To sum up this word (ignoring definition 2): This one is kind of a binary thing. You worship God. You worship idols. No details of what that looks like (besides “turn away/ bow down/ serve other gods”)- it’s like what religion do you claim to be part of (check all that apply).

So it’s like “hawa” is the specific actions of worship, and “abad” is the long-term lifestyle of allegiance to a religion/god.

These 2 Hebrew words are 129 of the 176 (73%) instances in the Old Testament. I didn’t look up the rest.

In the New Testament: 51 of the 80 (64%) instances are Greek word “proskyneo”.
  1. The times when people worship Jesus: often totally not explained what exactly they are doing, but comes right after a miracle, possibly with a confession of faith. (Matthew 14:33 After Jesus walks on water, "those who were in the boat worshiped him, saying, 'Truly you are the Son of God.'")
  2. Used 9 times in John 4 when Jesus says “true worshipers will worship the Father in spirit and truth, for they are the kind of worshipers the Father seeks.”
    1. I’m guessing this is important, because it’s JESUS’ teaching on worship.
    2. Does “spirit” mean emotion?
    3. Does “truth” mean your worship is based in facts?
  3. 5 times in Revelation have a very dramatic “fall down and worship” God.
  4. 10 times in Revelation are about worshiping the beast.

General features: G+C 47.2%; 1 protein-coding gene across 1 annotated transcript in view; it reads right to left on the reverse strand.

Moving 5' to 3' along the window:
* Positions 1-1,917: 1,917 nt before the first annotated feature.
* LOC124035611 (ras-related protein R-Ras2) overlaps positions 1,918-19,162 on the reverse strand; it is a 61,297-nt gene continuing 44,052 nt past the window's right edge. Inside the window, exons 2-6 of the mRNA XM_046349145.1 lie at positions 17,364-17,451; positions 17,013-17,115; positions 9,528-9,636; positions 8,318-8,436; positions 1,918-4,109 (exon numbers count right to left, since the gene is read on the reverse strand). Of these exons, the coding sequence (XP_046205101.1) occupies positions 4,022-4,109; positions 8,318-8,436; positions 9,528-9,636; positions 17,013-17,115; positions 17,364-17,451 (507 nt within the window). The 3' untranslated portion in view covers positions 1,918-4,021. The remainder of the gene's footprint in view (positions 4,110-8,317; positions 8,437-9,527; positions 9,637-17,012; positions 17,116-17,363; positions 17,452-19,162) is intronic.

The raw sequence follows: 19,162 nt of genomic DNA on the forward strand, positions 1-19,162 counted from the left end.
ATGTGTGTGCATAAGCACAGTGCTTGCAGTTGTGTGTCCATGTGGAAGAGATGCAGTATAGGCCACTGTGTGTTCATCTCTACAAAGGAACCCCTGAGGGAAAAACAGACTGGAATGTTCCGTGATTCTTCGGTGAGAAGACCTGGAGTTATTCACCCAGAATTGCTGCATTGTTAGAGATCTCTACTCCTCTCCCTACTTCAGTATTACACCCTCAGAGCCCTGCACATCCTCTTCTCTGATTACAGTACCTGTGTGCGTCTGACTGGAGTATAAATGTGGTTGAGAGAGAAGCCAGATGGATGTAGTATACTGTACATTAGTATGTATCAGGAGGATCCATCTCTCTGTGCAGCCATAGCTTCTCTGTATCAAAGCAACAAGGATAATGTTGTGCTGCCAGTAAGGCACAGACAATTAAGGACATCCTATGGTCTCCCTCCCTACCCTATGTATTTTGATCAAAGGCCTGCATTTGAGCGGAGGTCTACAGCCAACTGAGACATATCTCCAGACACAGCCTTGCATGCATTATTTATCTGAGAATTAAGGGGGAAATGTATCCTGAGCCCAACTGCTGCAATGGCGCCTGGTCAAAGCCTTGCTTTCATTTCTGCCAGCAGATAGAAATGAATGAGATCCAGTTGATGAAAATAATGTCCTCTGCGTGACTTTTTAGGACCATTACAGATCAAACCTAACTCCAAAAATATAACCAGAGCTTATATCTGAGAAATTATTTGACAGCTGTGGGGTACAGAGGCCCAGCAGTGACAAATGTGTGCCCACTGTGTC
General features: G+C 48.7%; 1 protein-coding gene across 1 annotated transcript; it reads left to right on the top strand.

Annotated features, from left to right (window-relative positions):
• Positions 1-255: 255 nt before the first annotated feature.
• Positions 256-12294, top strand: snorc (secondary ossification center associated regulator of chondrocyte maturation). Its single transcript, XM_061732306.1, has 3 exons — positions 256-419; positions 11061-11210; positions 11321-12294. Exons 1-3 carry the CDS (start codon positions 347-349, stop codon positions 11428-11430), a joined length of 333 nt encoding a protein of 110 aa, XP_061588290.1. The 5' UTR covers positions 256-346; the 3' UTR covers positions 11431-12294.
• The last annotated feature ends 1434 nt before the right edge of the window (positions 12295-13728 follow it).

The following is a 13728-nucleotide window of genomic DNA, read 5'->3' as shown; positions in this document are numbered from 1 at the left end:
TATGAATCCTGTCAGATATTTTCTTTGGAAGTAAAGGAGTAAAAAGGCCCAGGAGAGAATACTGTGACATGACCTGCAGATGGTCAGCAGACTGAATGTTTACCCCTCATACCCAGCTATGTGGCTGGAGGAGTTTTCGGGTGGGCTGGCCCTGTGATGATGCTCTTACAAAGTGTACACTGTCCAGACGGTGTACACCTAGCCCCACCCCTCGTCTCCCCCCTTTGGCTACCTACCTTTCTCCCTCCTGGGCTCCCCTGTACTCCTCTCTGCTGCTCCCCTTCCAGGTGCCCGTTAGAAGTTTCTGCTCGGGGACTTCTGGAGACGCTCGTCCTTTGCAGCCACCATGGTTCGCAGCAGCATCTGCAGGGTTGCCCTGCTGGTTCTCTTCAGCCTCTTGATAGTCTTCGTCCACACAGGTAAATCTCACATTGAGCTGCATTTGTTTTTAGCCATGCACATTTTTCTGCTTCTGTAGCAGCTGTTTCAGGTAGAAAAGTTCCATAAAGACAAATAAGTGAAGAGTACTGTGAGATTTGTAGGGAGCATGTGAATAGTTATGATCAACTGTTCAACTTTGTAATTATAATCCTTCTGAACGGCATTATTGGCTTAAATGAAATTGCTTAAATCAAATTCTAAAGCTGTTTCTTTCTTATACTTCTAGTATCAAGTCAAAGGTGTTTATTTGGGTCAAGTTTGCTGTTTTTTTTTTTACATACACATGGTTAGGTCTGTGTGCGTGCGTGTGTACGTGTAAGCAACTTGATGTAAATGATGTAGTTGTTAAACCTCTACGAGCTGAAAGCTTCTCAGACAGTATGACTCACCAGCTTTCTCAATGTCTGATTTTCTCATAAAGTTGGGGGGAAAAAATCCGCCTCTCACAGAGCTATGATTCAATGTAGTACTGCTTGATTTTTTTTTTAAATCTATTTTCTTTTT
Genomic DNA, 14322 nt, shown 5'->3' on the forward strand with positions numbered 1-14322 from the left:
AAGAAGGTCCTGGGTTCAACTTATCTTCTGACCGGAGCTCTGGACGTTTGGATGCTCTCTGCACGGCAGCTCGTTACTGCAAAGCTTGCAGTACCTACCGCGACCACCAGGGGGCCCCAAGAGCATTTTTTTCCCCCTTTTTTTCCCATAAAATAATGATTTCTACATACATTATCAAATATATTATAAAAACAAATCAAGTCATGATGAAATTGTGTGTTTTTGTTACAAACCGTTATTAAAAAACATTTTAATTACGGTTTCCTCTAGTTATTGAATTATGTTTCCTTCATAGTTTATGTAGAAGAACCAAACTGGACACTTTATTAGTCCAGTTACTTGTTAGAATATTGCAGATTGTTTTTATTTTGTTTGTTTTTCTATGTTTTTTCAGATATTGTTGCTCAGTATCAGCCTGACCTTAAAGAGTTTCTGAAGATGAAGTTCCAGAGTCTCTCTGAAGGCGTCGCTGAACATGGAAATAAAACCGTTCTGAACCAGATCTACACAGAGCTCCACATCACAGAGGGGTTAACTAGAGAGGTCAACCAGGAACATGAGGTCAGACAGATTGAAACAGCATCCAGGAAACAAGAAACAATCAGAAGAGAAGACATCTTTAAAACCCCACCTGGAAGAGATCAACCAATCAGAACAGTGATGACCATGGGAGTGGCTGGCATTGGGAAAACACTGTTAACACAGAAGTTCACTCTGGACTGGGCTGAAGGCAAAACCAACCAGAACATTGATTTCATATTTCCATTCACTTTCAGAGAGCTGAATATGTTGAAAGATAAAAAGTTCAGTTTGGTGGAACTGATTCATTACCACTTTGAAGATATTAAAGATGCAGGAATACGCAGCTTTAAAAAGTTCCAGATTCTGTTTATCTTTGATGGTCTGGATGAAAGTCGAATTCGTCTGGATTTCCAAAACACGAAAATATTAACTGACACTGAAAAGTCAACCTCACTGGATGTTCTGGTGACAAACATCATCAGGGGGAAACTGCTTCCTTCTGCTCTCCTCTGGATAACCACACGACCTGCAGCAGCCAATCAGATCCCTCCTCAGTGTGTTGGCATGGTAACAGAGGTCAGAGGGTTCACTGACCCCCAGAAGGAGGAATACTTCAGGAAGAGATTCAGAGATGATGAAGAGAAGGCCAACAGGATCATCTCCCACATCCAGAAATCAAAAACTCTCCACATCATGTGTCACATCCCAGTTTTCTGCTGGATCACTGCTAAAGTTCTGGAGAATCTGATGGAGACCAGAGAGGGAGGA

5. A few cases of bow down, honor, give gifts (Magi in Matthew 2:11), attend religious service (the Ethiopian in Acts 8:27).
(I didn’t look up any other Greek words.)

The uses of the word “worship” in the New Testament are way harder to pin down. When the bible says that people "worshiped" Jesus, well, what were they doing? What does it mean? I guess you can just use the definitions I came up with for the Old Testament ones, “an outward action that explicitly shows your allegiance to God, such as bowing down, attending religious services, or a lifestyle of following a religion”, but it seems like in the New Testament there is less explained about how the “worship” is outwardly shown, so maybe the definition has expanded to be a more inward thing, an attitude of devotion/faith/reverence for Jesus, not necessarily explicitly shown outwardly though.